This is especially true in our post-modern culture where people are tired of being educated. Rather, the goal of our group is to understand how broken our world is so that we can underOur incredible team was started in 1999 by our stand people and show them the love of Christ. professor, mentor, and mustache aficionado Dr. We believe God is calling us to listen to our Ray Lubeck. With each successive cast of stu- world so that we can respond compassionately. dents, the ministry adapts every year. This year our team features several TCKs (third culture kids) who bring unique international perspectives “My life passion is teaching, and World Seen is to the table, as well as students who have person- a fantastic opportunity to gain experience in creally experienced the devastating effects that post- atively educating youth about today’s culture, while modernity has wrought on the American family. impacting them spiritually. World Seen enables us to combine philosophy, the arts, pop culture, and Dealing with difficult issues such as hopelessness, media to present a holistic summary of the world isolation, cutting, eating disorders, rage, abor- as seen through various perspectives.” -- Wendy tion and suspicion, it has been sobering to realize these problems are real both inside and out- “I am excited to be on the World Seen side the church. The existentialistic meta-vista of team to learn more about the thought prothe American dream tells us to rely on ourselves, cesses of the world around me in order to pull it together, and pretend we have something share Jesus better with people.” -- Jenae to live for. This produces a plethora of personal problems that repeat the vicious cycle of shame Exciting news – We have a full presentation comand regret. Our message through our World Seen ing up here on campus on Sunday, April 15, 2012. presentation is that redemption can be found Please follow this link to our website, where we only in the power of the cross of Jesus Christ have info about our team, upcoming performancand that is truly something worth celebrating. es, and summaries of various worldviews. Our website also features media reviews which anaOur purpose is not to exemplify the flaws of other lyze the worldviews in current movies, websites, worldviews so that Christians can refute them and video games, and YouTube clips. If you are inwin the argument over whose world story is cor- terested in booking for next year, visit our webrect. Jesus did not say they will know we are Chris- site for more information: tians by our superior arguments; He said theywill 36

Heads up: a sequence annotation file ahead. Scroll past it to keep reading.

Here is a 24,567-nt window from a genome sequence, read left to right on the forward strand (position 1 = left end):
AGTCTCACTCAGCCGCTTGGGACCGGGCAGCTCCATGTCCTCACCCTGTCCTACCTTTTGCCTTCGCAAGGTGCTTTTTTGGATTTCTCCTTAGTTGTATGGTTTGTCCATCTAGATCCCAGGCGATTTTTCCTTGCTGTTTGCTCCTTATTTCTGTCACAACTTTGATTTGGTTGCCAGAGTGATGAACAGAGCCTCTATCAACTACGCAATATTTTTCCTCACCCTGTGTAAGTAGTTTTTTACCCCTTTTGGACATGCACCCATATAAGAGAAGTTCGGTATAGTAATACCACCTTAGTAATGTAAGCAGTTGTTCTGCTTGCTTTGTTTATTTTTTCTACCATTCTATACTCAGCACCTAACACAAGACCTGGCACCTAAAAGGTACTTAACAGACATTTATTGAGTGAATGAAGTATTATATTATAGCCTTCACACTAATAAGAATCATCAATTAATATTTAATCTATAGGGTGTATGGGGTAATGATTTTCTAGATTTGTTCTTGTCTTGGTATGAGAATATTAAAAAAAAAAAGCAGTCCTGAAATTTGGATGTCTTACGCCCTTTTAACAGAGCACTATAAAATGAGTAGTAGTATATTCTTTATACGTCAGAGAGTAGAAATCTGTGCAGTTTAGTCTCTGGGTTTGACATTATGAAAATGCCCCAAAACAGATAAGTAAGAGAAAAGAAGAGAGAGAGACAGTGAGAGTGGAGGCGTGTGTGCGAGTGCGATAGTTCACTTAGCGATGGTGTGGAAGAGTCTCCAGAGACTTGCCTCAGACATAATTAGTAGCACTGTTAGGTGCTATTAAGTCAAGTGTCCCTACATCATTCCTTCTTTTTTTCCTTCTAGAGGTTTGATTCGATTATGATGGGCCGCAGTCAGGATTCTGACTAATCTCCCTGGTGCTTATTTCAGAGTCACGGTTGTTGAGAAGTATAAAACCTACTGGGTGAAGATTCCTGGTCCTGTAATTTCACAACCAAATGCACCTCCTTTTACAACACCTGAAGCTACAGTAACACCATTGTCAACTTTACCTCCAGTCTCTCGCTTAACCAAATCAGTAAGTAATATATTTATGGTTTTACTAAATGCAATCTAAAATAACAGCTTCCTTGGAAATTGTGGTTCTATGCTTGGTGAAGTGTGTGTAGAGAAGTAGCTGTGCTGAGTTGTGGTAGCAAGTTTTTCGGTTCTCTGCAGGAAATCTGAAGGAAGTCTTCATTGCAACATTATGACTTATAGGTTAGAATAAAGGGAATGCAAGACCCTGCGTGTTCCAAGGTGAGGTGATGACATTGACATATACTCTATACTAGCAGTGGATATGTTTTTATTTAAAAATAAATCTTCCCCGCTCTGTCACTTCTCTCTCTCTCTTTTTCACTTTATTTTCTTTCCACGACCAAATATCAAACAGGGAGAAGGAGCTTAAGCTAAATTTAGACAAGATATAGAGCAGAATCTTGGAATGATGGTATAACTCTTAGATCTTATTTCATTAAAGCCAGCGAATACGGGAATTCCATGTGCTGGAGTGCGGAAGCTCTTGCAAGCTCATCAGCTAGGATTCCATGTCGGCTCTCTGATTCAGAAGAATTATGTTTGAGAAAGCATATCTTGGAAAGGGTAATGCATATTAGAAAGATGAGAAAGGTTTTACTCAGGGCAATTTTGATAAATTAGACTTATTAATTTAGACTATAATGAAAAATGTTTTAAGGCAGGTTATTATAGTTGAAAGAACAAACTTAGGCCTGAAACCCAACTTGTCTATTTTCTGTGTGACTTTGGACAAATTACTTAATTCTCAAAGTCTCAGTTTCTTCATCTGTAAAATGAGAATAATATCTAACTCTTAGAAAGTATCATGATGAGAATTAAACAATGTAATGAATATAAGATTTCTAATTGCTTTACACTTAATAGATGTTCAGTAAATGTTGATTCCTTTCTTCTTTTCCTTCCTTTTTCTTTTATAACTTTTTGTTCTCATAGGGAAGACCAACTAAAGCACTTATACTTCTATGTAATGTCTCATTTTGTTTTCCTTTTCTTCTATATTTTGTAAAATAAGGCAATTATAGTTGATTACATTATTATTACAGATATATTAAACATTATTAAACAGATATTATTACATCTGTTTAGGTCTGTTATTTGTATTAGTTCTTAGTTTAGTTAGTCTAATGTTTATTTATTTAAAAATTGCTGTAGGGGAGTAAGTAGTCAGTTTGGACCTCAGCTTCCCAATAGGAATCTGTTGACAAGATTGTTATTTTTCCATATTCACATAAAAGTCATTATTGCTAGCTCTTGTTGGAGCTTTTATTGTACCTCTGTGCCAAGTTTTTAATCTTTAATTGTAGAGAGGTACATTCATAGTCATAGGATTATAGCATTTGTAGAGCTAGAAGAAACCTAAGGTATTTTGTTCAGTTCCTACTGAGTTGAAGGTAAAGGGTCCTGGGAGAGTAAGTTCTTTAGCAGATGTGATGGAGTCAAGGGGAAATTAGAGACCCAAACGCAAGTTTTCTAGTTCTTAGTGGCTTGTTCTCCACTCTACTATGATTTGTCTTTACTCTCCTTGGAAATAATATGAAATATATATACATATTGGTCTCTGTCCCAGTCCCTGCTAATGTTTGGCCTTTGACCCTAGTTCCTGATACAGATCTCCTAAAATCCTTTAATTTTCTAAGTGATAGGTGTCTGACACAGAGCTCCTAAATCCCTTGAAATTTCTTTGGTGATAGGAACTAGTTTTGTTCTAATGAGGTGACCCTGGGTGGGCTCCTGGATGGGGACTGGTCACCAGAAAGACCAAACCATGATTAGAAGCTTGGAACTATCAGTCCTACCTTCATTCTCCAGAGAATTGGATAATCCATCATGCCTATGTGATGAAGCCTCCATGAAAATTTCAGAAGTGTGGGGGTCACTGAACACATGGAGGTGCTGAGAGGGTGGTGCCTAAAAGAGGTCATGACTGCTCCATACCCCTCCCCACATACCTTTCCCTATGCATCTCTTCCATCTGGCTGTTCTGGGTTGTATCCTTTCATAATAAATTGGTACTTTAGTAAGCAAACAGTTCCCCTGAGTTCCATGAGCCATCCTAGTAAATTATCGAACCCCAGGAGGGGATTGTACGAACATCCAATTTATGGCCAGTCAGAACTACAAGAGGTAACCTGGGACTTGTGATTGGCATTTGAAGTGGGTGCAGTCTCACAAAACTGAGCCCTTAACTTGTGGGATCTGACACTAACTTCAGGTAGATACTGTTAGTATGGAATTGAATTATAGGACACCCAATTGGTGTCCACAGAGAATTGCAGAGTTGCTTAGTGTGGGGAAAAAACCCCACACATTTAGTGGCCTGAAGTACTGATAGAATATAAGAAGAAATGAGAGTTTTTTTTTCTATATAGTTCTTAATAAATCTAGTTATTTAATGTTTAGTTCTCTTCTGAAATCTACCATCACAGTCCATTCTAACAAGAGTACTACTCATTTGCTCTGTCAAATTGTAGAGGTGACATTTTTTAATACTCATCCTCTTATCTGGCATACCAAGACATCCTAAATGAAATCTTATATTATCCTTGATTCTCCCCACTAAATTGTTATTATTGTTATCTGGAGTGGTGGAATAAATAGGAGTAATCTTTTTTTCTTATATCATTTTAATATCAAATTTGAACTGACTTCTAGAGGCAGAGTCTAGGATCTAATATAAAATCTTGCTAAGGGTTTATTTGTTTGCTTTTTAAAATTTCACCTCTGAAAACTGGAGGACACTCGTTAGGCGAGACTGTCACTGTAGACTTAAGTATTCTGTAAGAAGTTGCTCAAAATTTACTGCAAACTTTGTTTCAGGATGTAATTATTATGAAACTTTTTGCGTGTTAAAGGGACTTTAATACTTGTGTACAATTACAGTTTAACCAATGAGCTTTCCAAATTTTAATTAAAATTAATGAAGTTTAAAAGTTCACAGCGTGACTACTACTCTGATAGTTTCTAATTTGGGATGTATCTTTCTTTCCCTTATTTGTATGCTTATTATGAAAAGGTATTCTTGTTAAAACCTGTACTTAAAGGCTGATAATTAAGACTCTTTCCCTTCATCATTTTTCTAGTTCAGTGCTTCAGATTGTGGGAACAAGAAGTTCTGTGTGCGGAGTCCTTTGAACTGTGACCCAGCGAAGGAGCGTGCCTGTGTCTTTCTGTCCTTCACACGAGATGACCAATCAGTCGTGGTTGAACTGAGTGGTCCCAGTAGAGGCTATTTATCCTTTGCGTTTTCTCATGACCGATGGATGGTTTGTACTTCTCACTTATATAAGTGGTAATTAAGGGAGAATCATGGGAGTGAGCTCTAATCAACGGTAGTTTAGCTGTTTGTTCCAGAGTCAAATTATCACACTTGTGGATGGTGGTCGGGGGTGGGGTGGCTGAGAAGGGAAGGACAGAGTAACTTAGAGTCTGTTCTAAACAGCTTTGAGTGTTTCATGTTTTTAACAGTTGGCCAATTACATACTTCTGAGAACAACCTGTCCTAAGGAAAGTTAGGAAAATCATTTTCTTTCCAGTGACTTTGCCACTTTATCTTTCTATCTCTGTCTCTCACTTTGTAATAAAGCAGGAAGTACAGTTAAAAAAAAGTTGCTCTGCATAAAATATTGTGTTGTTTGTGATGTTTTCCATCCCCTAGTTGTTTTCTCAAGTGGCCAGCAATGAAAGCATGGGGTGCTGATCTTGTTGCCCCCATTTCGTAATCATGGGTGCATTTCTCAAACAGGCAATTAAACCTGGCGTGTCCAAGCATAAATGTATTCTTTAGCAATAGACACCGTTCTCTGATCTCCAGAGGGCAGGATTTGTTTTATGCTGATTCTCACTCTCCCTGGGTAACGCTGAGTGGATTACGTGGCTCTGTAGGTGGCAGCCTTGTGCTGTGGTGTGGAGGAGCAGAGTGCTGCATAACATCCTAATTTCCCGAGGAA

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I Went to














“Remember Me” Part II BY BRITTANY KRAMBURG PHOTO BY MONICA WINDERS Staring at the dark water of the pond in front of him, the dark-eyed man bent down. Licking his cracked lips, he scooped up the cool water in his callused palm and brought it to his mouth. Taking a sip, he closed his eyes savoring the sweet taste. The snapping of a twig made him pause, his eyes opening as he glanced around. A woman stood by one of the large forest trees. Noticing the spear that was aimed at him, he dropped the water from his palm and slowly stood. She didn’t move though her fierce eyes followed his movements. “I am not here to hunt you down.” He kept his voice low and reassuring as he eyed the crude spear. “I know.” Saying this, she lowered the spear. “Malachi, speaker of the King, do you not remember me?” A smile came over her lips as her eyes softened. Realizing who she was, he took a step back. Everything the King had told him was coming true, Achima had escaped and now must have made the forest her home. Frowning, he couldn’t help but wonder why the King had not informed him of how he would meet Achima again. It has been years since he’d heard the King’s voice, and part of him had begun to question if the King had truly called him or if he’d done something to anger him. “How did you know who I was?” His voice was still soft as he watched her walk over to him. Her green eyes were light and that of the strange Thano people, yet her facial features were of his people the Nivvkhar. Raising an eyebrow, Achima put a hand on her hip, “Malachi, you are wearing the skin of a camel and look like something that has been eaten and spit up by a lion a few times. How could I not know who you were?” Smiling at her description of him, he looked down at his clothing. The King had told him to stay in the wilderness to dress differently then the others and now many knew who he was just by his strange clothing. “Stay with us.” Saying this, Achima began to move away. Hoping soon he’d hear from the King, Malachi followed. Finishing the meal that Achima and her mother, Sachairi, had made, Malachi left their humble abode to look up at the clear night sky.